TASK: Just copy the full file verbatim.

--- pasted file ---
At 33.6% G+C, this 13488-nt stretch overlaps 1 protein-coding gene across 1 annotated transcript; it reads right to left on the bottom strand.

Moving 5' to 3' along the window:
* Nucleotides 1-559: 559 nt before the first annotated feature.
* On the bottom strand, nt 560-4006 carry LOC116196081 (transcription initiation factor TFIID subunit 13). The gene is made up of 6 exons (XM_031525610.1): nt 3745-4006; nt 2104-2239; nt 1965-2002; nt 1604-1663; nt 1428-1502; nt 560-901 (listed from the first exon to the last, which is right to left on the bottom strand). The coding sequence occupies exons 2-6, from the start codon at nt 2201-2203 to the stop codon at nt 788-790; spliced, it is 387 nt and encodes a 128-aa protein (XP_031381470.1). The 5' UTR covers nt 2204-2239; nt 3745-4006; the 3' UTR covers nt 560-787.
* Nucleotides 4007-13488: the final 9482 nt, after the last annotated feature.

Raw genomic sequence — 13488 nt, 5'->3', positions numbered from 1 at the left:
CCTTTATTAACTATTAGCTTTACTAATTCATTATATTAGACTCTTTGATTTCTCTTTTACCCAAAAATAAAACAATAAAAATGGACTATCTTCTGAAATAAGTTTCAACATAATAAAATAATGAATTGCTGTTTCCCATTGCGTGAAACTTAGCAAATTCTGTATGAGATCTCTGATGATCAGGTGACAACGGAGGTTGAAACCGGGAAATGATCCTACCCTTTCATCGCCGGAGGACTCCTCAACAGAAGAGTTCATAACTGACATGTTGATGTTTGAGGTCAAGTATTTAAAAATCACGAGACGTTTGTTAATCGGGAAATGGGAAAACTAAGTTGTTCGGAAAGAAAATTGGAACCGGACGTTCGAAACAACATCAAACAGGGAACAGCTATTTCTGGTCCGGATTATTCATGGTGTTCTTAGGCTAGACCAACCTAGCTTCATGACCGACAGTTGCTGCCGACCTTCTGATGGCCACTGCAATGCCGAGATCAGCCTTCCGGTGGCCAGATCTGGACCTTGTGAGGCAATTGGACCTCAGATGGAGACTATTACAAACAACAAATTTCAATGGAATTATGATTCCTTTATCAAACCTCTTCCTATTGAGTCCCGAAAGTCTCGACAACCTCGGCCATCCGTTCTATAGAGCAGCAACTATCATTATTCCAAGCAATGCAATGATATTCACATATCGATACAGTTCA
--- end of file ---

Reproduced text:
At 33.6% G+C, this 13488-nt stretch overlaps 1 protein-coding gene across 1 annotated transcript; it reads right to left on the bottom strand.

Moving 5' to 3' along the window:
* Nucleotides 1-559: 559 nt before the first annotated feature.
* On the bottom strand, nt 560-4006 carry LOC116196081 (transcription initiation factor TFIID subunit 13). The gene is made up of 6 exons (XM_031525610.1): nt 3745-4006; nt 2104-2239; nt 1965-2002; nt 1604-1663; nt 1428-1502; nt 560-901 (listed from the first exon to the last, which is right to left on the bottom strand). The coding sequence occupies exons 2-6, from the start codon at nt 2201-2203 to the stop codon at nt 788-790; spliced, it is 387 nt and encodes a 128-aa protein (XP_031381470.1). The 5' UTR covers nt 2204-2239; nt 3745-4006; the 3' UTR covers nt 560-787.
* Nucleotides 4007-13488: the final 9482 nt, after the last annotated feature.

Raw genomic sequence — 13488 nt, 5'->3', positions numbered from 1 at the left:
CCTTTATTAACTATTAGCTTTACTAATTCATTATATTAGACTCTTTGATTTCTCTTTTACCCAAAAATAAAACAATAAAAATGGACTATCTTCTGAAATAAGTTTCAACATAATAAAATAATGAATTGCTGTTTCCCATTGCGTGAAACTTAGCAAATTCTGTATGAGATCTCTGATGATCAGGTGACAACGGAGGTTGAAACCGGGAAATGATCCTACCCTTTCATCGCCGGAGGACTCCTCAACAGAAGAGTTCATAACTGACATGTTGATGTTTGAGGTCAAGTATTTAAAAATCACGAGACGTTTGTTAATCGGGAAATGGGAAAACTAAGTTGTTCGGAAAGAAAATTGGAACCGGACGTTCGAAACAACATCAAACAGGGAACAGCTATTTCTGGTCCGGATTATTCATGGTGTTCTTAGGCTAGACCAACCTAGCTTCATGACCGACAGTTGCTGCCGACCTTCTGATGGCCACTGCAATGCCGAGATCAGCCTTCCGGTGGCCAGATCTGGACCTTGTGAGGCAATTGGACCTCAGATGGAGACTATTACAAACAACAAATTTCAATGGAATTATGATTCCTTTATCAAACCTCTTCCTATTGAGTCCCGAAAGTCTCGACAACCTCGGCCATCCGTTCTATAGAGCAGCAACTATCATTATTCCAAGCAATGCAATGATATTCACATATCGATACAGTTCA